September 15, 2014
Kenneth William Cochran, professor emeritus of epidemiology in the School of Public Health and associate professor emeritus of pharmacology in the School of Medicine, died in Ann Arbor on May 17. He was 90.
With degrees in physiology (B.S., 1947) and pharmacology (Ph.D., 1950) from the University of Chicago, Cochran began his career as a research associate in that school’s Department of Pharmacology, Chemical Warfare Research Center, studying the biochemical effects of radiation and the toxicology and pharmacology of various rodenticides.
Two years later, he joined the U-M epidemiology faculty as a research associate. He was promoted to assistant professor in 1955, associate professor in 1961, and professor in 1969, with a joint appointment as associate professor in the Department of Pharmacology in 1977. He was named professor emeritus in May 1989.
Cochran came to Michigan to join the laboratory of the legendary epidemiologist Dr. Thomas Francis Jr. Significant events in vaccine development were already taking place in the lab. Francis had developed an influenza vaccine and he was about to design and conduct the clinical field trials of Dr. Jonas Salk's polio vaccine involving 1.8 million children. Cochran would later say in USA Today that it was an era “unique in American history.”
Cochran’s own research interests had involved the investigation of natural products derived from mushrooms as potential pharmaceutical agents with antiviral activity. His interests then broadened to include the potential use of synthetic agents in the treatment or chemoprophylaxis of poliomyelitis and influenza.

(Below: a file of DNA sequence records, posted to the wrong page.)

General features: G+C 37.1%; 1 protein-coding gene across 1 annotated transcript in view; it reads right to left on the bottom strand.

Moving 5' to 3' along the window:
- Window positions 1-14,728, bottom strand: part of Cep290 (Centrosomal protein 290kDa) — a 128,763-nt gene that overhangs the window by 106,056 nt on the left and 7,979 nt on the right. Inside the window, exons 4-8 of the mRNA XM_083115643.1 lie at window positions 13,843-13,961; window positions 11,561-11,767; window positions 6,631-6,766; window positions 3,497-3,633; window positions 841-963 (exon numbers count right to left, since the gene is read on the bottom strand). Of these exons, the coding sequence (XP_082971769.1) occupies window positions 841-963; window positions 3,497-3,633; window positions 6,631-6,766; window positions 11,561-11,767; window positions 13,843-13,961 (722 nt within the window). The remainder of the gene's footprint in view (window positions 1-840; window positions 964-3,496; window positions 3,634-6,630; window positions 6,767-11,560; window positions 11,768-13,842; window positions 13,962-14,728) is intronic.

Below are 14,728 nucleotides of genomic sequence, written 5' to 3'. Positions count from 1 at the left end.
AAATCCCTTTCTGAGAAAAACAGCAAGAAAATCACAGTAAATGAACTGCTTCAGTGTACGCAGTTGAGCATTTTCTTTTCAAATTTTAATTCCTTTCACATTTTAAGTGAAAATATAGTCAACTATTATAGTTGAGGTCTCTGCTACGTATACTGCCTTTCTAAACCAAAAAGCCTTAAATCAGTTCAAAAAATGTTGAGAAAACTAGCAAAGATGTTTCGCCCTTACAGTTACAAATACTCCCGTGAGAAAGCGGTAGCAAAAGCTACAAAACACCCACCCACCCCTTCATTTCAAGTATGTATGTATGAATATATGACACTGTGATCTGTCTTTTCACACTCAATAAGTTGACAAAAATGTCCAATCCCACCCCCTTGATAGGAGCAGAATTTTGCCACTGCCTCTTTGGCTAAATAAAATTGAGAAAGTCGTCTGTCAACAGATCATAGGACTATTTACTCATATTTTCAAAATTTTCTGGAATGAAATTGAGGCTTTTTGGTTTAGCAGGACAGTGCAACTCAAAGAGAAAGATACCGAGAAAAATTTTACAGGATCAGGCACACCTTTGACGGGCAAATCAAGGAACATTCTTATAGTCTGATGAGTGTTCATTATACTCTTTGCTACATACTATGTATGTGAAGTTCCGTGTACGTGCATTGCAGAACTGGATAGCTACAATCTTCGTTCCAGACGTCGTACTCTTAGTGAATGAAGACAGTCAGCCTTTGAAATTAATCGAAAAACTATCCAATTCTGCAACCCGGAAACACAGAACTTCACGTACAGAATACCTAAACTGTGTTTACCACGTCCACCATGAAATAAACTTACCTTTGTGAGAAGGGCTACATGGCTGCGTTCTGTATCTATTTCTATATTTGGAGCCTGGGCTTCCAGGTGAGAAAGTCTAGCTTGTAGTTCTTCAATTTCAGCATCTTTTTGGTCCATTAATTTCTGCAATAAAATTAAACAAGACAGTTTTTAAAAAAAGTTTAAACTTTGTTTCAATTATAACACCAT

“It wasn’t coincidence that Ken’s early research focused on virus chemotherapy, particularly for polio,” recalls the Rev. Mary Jane Francis, who received her Ph.D. from the famed epidemiology department chaired by her father, Thomas Francis Jr. “Ken had had polio, and in later years was dealing with post-polio syndrome.”
Cochran was certified by the American Board of Industrial Hygiene (toxicology) in 1962 and by the American Board of Medical Microbiology (virology) in 1964. He served with distinction as executive secretary for the North American Mycological Association and directed a national mushroom poisoning case registry.
Cochran is survived by his wife, Marti; son, Ken (Jean) Cochran, two grandchildren, and two great grandchildren.
— Submitted by Terri Mellow, School of Public Health